Meanwhile memories of family dinners in that dining room in Athens include his patience and humor when I insisted on peeling each and every grape for him one day and his making up a song (often thereafter repeated) when I complained about the gristle in some meat. Or, there was the lunch on Samothrace when I – as a twenty-something – decided to sit in my father’s spot at the head of the table, much to the amusement of the students there that summer. He came around the corner – you can probably picture him in his full khaki outfit, pith helmet in hand – and tipped me out of my chair without missing a beat. Back to Athens and its surroundings, there were family picnic outings, sometimes to an ancient or more recent sight or sometimes just to fly kites. These were accompanied by a proper picnic complete with a wicker hamper that stored plates, glasses and real silverware. He was also a protector, diligently checking my room for spiders each night on Samothrace, even though I think he liked spiders even less than I and, after I saw a James Bond movie, checking my closet nightly to be sure that the henchman Jaws was not hiding there.
As I think back, there were some real paradoxes with my father. After all, he was a field archaeologist who was not a big fan of the great outdoors. At the end of each summer, the only tan he had was on his hands and his neck. He was a homebody who disliked travel, annually dreading the trip to Greece for the summer and then equally dreading the trip back to the US. And yet, I think there’s a picture in the slide show of my father staring down a red footed booby during a family trip to the Galapagos. The trip may not have been his idea, but he took it in stride. He steadfastly opposed sporting activities yet when my brother was in boarding school in Massachusetts, took a downhill ski lesson in 10 degree weather with a ski instructor who insisted on calling him Jimmy. In short, he was so much more flexible than he liked to let on.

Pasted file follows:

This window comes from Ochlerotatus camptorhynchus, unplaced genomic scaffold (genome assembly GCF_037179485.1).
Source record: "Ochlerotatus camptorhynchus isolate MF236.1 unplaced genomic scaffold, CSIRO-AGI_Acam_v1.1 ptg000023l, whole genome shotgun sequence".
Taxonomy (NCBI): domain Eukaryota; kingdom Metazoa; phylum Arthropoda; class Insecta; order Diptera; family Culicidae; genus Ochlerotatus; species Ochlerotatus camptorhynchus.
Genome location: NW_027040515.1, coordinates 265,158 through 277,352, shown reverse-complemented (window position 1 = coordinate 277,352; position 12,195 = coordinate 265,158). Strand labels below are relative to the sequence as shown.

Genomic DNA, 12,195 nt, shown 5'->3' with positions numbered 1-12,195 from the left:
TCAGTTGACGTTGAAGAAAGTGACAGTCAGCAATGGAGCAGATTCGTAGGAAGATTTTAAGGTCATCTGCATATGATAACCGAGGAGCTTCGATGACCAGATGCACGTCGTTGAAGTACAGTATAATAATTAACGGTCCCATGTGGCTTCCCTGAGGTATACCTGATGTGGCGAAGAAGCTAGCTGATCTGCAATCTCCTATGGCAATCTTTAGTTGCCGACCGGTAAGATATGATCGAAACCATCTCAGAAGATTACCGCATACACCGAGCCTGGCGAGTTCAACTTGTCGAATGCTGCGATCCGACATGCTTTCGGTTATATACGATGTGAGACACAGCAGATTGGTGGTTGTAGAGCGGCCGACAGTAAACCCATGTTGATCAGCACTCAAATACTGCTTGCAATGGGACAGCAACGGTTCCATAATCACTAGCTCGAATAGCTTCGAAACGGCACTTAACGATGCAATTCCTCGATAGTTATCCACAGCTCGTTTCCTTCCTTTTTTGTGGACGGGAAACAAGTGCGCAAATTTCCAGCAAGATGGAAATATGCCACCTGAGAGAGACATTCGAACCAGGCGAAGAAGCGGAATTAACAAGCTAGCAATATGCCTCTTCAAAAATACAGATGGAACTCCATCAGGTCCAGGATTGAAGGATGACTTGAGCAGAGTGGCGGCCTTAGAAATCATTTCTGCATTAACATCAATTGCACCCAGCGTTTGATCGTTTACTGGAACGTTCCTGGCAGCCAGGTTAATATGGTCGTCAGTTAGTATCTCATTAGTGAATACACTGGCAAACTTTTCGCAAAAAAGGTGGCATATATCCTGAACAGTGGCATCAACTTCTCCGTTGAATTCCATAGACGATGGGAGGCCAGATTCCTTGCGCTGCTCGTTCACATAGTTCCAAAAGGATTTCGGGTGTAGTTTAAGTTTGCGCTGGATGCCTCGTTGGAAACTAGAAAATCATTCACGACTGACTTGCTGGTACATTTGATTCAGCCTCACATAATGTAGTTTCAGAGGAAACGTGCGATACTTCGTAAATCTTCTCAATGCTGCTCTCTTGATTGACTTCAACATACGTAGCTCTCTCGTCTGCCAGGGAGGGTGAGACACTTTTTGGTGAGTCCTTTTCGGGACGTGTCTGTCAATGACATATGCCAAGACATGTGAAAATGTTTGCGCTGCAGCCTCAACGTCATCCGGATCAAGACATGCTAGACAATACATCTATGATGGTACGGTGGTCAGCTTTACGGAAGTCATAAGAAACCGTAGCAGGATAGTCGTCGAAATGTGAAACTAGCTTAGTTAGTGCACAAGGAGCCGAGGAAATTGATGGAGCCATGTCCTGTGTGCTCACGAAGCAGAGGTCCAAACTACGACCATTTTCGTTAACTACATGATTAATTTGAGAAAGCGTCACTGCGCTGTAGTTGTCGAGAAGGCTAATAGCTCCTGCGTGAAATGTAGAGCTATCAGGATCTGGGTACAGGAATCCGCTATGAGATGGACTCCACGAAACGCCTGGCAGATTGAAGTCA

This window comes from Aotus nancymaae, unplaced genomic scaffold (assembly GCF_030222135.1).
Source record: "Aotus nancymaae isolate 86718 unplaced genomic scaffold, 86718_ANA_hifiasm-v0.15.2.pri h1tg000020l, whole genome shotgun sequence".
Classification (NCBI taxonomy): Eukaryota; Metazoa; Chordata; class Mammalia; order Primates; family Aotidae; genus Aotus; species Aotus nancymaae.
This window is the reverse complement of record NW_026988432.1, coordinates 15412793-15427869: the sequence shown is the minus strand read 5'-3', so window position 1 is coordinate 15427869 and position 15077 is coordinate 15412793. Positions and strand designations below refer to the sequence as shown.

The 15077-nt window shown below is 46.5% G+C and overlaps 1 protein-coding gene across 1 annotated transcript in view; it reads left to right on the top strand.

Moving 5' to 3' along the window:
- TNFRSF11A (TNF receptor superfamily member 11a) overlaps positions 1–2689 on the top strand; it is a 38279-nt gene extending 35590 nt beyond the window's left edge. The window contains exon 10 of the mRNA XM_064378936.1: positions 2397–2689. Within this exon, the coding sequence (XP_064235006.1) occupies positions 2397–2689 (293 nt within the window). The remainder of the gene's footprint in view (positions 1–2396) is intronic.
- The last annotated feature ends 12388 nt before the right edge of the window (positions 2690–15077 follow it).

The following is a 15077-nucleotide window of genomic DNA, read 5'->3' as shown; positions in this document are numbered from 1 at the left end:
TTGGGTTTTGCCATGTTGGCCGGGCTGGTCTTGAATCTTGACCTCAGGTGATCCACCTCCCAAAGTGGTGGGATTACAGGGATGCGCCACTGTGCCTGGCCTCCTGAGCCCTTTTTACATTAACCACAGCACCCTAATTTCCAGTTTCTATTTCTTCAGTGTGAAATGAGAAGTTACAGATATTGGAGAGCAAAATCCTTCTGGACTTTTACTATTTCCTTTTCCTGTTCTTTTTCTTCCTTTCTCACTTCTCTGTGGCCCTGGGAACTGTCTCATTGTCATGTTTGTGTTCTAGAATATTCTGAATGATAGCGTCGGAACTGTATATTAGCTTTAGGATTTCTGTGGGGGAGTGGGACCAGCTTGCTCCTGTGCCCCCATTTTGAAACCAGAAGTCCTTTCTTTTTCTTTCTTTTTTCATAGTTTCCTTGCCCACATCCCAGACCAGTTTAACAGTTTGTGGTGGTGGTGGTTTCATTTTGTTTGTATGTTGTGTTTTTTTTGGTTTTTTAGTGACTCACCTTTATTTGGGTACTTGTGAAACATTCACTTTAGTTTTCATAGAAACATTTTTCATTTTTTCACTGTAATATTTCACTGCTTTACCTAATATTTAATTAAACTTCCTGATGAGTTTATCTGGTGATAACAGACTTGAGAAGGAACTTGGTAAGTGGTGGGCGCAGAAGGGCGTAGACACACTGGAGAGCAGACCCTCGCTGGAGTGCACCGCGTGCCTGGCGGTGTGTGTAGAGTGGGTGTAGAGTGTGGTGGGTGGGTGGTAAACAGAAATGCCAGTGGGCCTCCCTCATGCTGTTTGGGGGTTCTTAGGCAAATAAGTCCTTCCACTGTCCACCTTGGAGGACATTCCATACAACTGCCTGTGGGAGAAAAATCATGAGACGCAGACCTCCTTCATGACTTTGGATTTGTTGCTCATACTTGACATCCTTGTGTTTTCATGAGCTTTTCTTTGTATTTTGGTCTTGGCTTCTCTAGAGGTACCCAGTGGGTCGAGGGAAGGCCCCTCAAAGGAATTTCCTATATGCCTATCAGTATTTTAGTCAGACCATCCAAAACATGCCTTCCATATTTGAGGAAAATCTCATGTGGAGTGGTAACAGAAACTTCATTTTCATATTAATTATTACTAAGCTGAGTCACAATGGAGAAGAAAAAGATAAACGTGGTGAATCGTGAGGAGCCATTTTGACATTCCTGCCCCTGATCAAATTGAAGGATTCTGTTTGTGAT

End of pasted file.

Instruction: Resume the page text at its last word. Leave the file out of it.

Of course these are a scattering of memories and give only a glimpse of the way he shaped our family life. But I’ll close with some life lessons that I learned from him.
First: don’t bleed on the marbles. My first job was painting numbers on 5th century BC blocks. Part of the training for the job was to understand that if I cut myself, I was to move quickly away from any marble blocks.
Second, more butter is always better.
Third, the absurdities of life deserve a good chuckle.
Number 4: always volunteer to take the minutes because then you get to decide what happened in the meeting.
Number 5: if something is worth doing, do it properly and completely, but don’t be afraid to think differently about it – for example, I never understood the science behind it, but there was the flame throwing solution that my father came up with to combat the roots invading the plumbing in the Samothrace house.
Number 6: always use the English language correctly. The opening to Star Trek (the original), which my father and I used to watch together over dinner, sadly contains a split infinitive: To boldly go where no man has gone before…Almost every night, my father would tell me that is should be “To go boldly”
Number 7: when something isn’t working, always begin by asking yourself “Why am I wrong?”
Number 8: if you want a really good dessert, it’s worth the effort to make Julia Child’s mousseline au chocolat – and you’d better make a double recipe.